Be Thankful for First Amendment Freedoms
November 28, 2019
For a few days, Lafayette County pulled off a media miracle by stealing headlines from national politics and directing a spotlight on local government. News about an emergency county meeting called to consider an unconstitutional resolution went viral and brought television cameras, Wisconsin Public Radio and The Associated Press to a packed room in the courthouse basement. While some felt embarrassed by the national exposure, we can be proud of this story as a triumph of small town democracy.
America’s Constitutional Republic is complicated and carried out by regular people, most doing the best they can. Citizens question whether there is such a thing as good government anymore. Some don’t vote. Faith in the political process seems at an all-time low. But right here in rural southwest Wisconsin, we just witnessed the process work. Constituents exercised their First Amendment right to free speech - with phone calls, emails, testimony at county meetings - and an independent press amplified their voices. The resolution was tabled.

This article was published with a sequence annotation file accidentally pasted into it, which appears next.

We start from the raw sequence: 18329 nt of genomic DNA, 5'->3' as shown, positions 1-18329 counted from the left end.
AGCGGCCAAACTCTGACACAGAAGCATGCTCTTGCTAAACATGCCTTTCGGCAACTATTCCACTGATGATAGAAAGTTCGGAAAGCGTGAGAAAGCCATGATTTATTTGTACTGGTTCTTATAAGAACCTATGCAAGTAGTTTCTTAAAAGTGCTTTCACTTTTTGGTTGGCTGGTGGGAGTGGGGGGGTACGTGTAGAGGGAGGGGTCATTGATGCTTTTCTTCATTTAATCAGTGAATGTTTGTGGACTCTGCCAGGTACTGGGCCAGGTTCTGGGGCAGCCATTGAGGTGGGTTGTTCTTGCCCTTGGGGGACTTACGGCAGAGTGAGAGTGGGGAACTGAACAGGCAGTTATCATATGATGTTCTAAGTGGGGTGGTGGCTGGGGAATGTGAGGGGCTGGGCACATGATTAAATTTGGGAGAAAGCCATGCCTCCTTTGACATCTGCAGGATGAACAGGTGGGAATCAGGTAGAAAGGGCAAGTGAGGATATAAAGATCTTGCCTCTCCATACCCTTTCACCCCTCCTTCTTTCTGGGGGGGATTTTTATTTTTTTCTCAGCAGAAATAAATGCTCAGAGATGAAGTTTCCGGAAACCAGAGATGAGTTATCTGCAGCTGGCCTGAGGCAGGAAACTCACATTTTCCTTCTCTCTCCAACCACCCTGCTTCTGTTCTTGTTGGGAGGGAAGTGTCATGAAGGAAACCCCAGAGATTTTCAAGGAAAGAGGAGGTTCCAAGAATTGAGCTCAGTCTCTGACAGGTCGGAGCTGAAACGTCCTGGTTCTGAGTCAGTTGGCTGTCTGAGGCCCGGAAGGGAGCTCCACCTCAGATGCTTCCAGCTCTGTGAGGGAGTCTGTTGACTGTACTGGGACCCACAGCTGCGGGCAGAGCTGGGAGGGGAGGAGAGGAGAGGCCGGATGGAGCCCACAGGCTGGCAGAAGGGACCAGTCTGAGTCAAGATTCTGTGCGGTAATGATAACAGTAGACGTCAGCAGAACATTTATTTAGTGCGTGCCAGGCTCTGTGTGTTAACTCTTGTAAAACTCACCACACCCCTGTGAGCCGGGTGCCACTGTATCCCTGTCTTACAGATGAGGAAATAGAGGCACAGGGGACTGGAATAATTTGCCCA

A Wisconsin State Journal editorial warned: “Lafayette Should Learn from Debacle.” Indeed, we should, as should the rest of a nation increasingly preoccupied with national political theatre. Our attention is required here at home. Good government doesn’t happen by design alone, and some elected leaders who think no one is watching will certainly take liberties with our freedoms.
So this Thanksgiving, take a moment to be grateful for the rights we have as American citizens, and resolve to use them. Subscribe to a local newspaper. Follow local proceedings. Run for office. Vote in April elections. If you see something that needs doing, use the Constitutional superpowers of free speech and the free press to get it done.
Meanwhile, in Lafayette, we need to freely discuss our troubling water quality results – not restrict the press, research agencies and elected officials from talking about them.
Kriss Marion is the District 8 Supervisor on the Lafayette County Board. The opinions expressed above are her own, and do not represent those of the county board.